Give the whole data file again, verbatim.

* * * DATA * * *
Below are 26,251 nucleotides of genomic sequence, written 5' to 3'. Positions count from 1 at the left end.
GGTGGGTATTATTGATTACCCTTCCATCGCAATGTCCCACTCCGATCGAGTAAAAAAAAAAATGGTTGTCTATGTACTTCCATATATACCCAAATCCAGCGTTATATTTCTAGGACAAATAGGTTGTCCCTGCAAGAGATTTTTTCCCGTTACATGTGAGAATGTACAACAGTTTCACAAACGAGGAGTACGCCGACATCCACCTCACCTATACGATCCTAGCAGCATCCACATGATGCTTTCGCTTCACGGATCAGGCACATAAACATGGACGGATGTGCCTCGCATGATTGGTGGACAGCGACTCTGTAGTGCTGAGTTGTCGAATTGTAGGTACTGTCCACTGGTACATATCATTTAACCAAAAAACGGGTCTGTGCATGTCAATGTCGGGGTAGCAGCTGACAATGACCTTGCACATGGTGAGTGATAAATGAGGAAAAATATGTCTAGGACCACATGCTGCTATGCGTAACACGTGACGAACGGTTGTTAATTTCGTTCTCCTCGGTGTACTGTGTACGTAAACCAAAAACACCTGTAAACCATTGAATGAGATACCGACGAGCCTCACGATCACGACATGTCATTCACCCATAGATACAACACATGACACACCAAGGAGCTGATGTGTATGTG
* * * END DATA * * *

Below are 26,251 nucleotides of genomic sequence, written 5' to 3'. Positions count from 1 at the left end.
GGTGGGTATTATTGATTACCCTTCCATCGCAATGTCCCACTCCGATCGAGTAAAAAAAAAAATGGTTGTCTATGTACTTCCATATATACCCAAATCCAGCGTTATATTTCTAGGACAAATAGGTTGTCCCTGCAAGAGATTTTTTCCCGTTACATGTGAGAATGTACAACAGTTTCACAAACGAGGAGTACGCCGACATCCACCTCACCTATACGATCCTAGCAGCATCCACATGATGCTTTCGCTTCACGGATCAGGCACATAAACATGGACGGATGTGCCTCGCATGATTGGTGGACAGCGACTCTGTAGTGCTGAGTTGTCGAATTGTAGGTACTGTCCACTGGTACATATCATTTAACCAAAAAACGGGTCTGTGCATGTCAATGTCGGGGTAGCAGCTGACAATGACCTTGCACATGGTGAGTGATAAATGAGGAAAAATATGTCTAGGACCACATGCTGCTATGCGTAACACGTGACGAACGGTTGTTAATTTCGTTCTCCTCGGTGTACTGTGTACGTAAACCAAAAACACCTGTAAACCATTGAATGAGATACCGACGAGCCTCACGATCACGACATGTCATTCACCCATAGATACAACACATGACACACCAAGGAGCTGATGTGTATGTG